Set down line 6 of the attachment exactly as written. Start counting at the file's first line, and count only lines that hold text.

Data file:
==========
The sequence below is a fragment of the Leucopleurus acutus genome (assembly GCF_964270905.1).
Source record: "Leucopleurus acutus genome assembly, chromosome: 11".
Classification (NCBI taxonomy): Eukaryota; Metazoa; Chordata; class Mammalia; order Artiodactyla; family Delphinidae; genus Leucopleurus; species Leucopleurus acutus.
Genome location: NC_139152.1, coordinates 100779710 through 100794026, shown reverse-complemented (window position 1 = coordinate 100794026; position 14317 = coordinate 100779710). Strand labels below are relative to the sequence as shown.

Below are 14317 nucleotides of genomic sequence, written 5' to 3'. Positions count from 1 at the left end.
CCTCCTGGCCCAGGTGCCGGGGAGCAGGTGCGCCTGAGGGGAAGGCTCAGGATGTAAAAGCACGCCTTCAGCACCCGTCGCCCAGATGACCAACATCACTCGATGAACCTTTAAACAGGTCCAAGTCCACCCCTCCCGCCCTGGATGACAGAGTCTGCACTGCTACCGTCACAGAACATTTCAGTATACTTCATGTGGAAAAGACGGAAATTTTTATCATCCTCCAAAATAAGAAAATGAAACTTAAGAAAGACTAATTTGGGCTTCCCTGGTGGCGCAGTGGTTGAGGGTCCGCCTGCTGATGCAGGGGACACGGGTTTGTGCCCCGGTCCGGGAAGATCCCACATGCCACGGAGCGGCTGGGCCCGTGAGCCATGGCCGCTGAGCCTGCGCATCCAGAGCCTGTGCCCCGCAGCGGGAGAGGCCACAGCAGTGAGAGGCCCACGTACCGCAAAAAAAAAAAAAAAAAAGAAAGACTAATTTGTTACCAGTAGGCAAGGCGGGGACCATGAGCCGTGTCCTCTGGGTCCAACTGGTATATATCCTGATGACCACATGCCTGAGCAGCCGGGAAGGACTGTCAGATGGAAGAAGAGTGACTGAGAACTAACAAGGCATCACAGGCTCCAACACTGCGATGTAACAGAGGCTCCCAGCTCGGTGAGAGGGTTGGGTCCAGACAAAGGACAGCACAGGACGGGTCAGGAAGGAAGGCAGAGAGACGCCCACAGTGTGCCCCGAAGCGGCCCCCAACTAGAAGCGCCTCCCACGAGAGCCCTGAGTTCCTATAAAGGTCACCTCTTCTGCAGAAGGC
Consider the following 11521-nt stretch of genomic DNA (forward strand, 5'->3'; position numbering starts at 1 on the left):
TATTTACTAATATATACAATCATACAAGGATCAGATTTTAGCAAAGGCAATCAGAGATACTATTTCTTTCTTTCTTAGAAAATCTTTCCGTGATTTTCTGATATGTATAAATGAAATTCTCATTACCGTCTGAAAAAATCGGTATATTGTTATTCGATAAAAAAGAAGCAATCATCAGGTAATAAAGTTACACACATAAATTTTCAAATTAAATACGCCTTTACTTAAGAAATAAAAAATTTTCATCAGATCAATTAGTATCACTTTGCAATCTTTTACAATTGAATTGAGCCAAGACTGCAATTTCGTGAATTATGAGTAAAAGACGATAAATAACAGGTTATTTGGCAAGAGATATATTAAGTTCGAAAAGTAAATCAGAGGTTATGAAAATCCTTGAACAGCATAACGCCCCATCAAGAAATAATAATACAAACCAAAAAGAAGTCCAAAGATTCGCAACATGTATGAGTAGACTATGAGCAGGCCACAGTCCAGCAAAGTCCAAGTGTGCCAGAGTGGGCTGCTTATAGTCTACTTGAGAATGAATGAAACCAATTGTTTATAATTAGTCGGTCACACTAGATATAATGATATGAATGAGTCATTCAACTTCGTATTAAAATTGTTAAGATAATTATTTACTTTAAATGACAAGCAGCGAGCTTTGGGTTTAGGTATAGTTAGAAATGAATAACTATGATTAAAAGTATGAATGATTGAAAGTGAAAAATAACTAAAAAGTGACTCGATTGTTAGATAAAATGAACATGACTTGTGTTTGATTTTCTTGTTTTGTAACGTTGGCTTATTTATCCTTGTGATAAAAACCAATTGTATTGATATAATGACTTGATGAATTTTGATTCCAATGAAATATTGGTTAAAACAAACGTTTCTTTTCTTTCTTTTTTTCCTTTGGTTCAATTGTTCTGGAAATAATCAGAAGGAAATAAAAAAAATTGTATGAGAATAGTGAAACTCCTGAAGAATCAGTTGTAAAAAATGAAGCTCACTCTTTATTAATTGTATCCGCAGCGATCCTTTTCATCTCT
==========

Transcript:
CCTCCTGGCCCAGGTGCCGGGGAGCAGGTGCGCCTGAGGGGAAGGCTCAGGATGTAAAAGCACGCCTTCAGCACCCGTCGCCCAGATGACCAACATCACTCGATGAACCTTTAAACAGGTCCAAGTCCACCCCTCCCGCCCTGGATGACAGAGTCTGCACTGCTACCGTCACAGAACATTTCAGTATACTTCATGTGGAAAAGACGGAAATTTTTATCATCCTCCAAAATAAGAAAATGAAACTTAAGAAAGACTAATTTGGGCTTCCCTGGTGGCGCAGTGGTTGAGGGTCCGCCTGCTGATGCAGGGGACACGGGTTTGTGCCCCGGTCCGGGAAGATCCCACATGCCACGGAGCGGCTGGGCCCGTGAGCCATGGCCGCTGAGCCTGCGCATCCAGAGCCTGTGCCCCGCAGCGGGAGAGGCCACAGCAGTGAGAGGCCCACGTACCGCAAAAAAAAAAAAAAAAAAGAAAGACTAATTTGTTACCAGTAGGCAAGGCGGGGACCATGAGCCGTGTCCTCTGGGTCCAACTGGTATATATCCTGATGACCACATGCCTGAGCAGCCGGGAAGGACTGTCAGATGGAAGAAGAGTGACTGAGAACTAACAAGGCATCACAGGCTCCAACACTGCGATGTAACAGAGGCTCCCAGCTCGGTGAGAGGGTTGGGTCCAGACAAAGGACAGCACAGGACGGGTCAGGAAGGAAGGCAGAGAGACGCCCACAGTGTGCCCCGAAGCGGCCCCCAACTAGAAGCGCCTCCCACGAGAGCCCTGAGTTCCTATAAAGGTCACCTCTTCTGCAGAAGGC